HomeEntertainmentTelevisionGujarat High Court Stops ‘Maharaj,’ A Netflix Film About A Fearless Journalist

Gujarat High Court Stops ‘Maharaj,’ A Netflix Film About A Fearless Journalist


Gujarat High Court Stops ‘Maharaj,’ A Netflix Film About A Fearless Journalist

AHMEDABAD, (IANS) – In the annals of the country’s legal history, few cases have had as profound an impact as the 1862 Maharaj Libel Case.

This landmark case saw Karsandas Mulji, a fearless journalist and social reformer, take a stand against the powerful religious establishment of the Vallabhacharya sect.

This case is at the center of ‘Maharaj’, the launch film of Junaid Khan, Aamir Khan’s son, whose release by Netflix has been stayed by the Gujarat High Court.

Mulji’s bold accusations of misconduct against Jadunathji Maharaj, a revered spiritual leader, played in the film by Jaideep Ahlawat, sparked a sensational trial that captivated the nation. The spiritual leader was accused of exploiting his female devotees in the guise of religious practices.

Interestingly, when Narendra Modi was Chief Minister of Gujarat, he praised Karsandas Mulji in a blog post, acknowledging his contributions to social reform and the bravery he exhibited during the Maharaj Libel Case.

Modi highlighted Mulji’s dedication to truth and justice, emphasizing how his legacy continues to inspire his efforts towards transparency and accountability in public life.

As Mulji’s investigative journalism exposed the alleged exploitation of female devotees, the ensuing court battle highlighted the crucial role of the press in challenging entrenched power structures and promoting social justice.

This is the story of a journalist’s unwavering commitment to truth and the enduring legacy of a case that redefined the boundaries of religious and journalistic authority in India.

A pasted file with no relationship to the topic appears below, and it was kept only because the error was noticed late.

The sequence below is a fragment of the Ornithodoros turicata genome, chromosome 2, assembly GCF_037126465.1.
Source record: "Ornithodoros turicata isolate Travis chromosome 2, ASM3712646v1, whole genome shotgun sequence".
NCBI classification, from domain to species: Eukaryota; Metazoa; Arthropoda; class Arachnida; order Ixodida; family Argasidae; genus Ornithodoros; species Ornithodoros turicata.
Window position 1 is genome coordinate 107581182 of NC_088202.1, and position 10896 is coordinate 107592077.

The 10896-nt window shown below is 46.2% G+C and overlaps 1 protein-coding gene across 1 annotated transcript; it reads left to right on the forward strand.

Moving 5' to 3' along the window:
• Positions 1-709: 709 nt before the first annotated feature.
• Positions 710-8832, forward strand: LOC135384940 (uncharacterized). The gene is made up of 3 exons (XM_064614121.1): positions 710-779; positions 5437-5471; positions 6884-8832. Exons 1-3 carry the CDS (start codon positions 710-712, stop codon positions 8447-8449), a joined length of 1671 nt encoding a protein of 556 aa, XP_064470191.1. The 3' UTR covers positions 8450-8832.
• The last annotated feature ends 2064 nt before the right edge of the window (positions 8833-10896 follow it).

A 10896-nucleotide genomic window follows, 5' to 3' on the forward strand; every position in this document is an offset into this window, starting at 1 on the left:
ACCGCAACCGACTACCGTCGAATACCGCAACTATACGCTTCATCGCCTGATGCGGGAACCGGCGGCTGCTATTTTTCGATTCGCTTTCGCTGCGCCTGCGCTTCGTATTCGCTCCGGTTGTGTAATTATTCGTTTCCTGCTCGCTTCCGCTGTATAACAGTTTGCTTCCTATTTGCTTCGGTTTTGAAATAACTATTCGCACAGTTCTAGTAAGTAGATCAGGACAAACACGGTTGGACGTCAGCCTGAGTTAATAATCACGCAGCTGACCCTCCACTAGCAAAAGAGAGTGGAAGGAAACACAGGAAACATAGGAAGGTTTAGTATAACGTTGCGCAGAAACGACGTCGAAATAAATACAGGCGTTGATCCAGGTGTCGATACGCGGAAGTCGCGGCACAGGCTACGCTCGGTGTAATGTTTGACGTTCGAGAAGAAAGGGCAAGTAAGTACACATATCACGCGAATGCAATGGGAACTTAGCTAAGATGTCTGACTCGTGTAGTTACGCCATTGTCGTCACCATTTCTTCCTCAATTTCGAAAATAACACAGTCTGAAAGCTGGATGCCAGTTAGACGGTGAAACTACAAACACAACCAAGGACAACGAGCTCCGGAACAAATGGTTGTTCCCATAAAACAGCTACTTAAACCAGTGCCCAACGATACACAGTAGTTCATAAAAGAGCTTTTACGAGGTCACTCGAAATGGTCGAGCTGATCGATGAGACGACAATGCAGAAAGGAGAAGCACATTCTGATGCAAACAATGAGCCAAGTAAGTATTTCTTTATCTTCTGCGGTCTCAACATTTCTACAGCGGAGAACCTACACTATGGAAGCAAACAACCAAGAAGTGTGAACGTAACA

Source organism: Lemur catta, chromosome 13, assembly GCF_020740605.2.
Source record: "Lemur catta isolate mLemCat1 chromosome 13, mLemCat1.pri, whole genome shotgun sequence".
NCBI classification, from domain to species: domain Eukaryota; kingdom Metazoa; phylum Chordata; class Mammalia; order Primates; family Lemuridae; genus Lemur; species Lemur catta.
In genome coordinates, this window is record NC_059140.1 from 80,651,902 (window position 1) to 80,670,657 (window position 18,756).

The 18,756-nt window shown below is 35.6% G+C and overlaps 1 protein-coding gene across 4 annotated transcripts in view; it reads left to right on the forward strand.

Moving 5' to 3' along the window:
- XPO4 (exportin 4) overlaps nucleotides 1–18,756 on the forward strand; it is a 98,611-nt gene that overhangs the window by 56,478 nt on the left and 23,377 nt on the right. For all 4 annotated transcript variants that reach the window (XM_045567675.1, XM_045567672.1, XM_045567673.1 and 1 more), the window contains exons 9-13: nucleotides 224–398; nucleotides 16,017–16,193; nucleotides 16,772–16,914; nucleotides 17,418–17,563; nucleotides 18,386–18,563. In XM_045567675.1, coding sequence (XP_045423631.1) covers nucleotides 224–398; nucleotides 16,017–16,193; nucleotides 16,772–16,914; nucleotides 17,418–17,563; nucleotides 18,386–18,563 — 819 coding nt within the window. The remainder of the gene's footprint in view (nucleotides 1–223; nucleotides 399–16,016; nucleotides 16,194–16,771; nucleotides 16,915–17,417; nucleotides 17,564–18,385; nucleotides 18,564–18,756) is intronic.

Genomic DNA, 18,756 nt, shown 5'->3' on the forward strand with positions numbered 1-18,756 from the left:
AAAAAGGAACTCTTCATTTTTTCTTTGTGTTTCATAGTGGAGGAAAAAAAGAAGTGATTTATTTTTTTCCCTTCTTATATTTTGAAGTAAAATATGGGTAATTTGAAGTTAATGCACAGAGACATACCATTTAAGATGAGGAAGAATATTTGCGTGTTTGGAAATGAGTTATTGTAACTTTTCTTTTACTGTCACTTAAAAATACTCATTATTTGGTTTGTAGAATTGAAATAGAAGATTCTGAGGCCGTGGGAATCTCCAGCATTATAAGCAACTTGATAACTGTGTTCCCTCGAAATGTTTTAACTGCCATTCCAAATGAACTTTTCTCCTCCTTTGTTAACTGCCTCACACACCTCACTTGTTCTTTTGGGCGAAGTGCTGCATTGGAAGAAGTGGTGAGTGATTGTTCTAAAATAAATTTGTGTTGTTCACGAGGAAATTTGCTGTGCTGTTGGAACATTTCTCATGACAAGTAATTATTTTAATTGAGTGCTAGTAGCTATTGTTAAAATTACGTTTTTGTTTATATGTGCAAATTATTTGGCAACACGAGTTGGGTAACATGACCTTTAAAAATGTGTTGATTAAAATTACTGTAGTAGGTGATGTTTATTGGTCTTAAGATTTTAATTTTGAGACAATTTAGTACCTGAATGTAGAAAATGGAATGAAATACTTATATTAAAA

Originally slated for release on Netflix on June 14, the film has faced opposition from followers of the Vaishnavite Pushtimargi sect.

These followers, devotees of Lord Krishna, argue that the film misrepresents their religious practices and disrespects their beliefs. This prompted a petition to the Gujarat High Court, which ordered the temporary stay on the film’s release.

The Maharaj Libel Case of 1862 was a pivotal moment in Indian legal and social history.

Mulji published his accusations in his Gujarati weekly newspaper, ‘Satya Prakash’. Jadunathji Maharaj, in response, filed a libel suit against Mulji and the newspaper’s publisher, Nanabhai Rustomji Ranina.

The trial, in the Supreme Court of Bombay, garnered widespread public and media attention. Starting on January 25, 1862, and concluding on March 4, 1862, the case saw extensive testimonies from various individuals, including missionaries and doctors who corroborated Mulji’s allegations.

The judgment, delivered on April 22, 1862, was a landmark victory for Mulji. The court recognised his role as a journalist in exposing wrongdoing and promoting moral integrity in society. Mulji was ordered to be compensated Rs 11,500 for his legal costs, which amounted to Rs 13,000.

Liberals and reformists across India celebrated the verdict. Mulji was hailed as the “Indian Luther”, after the Protestant reformer Martin Luther, for his courage in challenging corrupt religious practices.

The case underscored the importance of press freedom and the vital role of journalism in social reform. It also led to increased scrutiny of religious figures and practices in India.

In the ongoing controversy, the petitioners argue that the film’s depiction of historical events could incite religious tensions and misinform the public about their beliefs.

The High Court’s decision to stay the film’s release highlights the judiciary’s role in balancing creative expression with societal harmony.

Legal experts have weighed in on the case, noting the complexities involved in adjudicating matters related to artistic freedom and religious sentiments.

“The court must carefully consider the historical context and the filmmakers’ intent while also ensuring that the portrayal does not lead to unrest or communal disharmony,” said lawyer and constitutional expert, Rajeev Dhavan.

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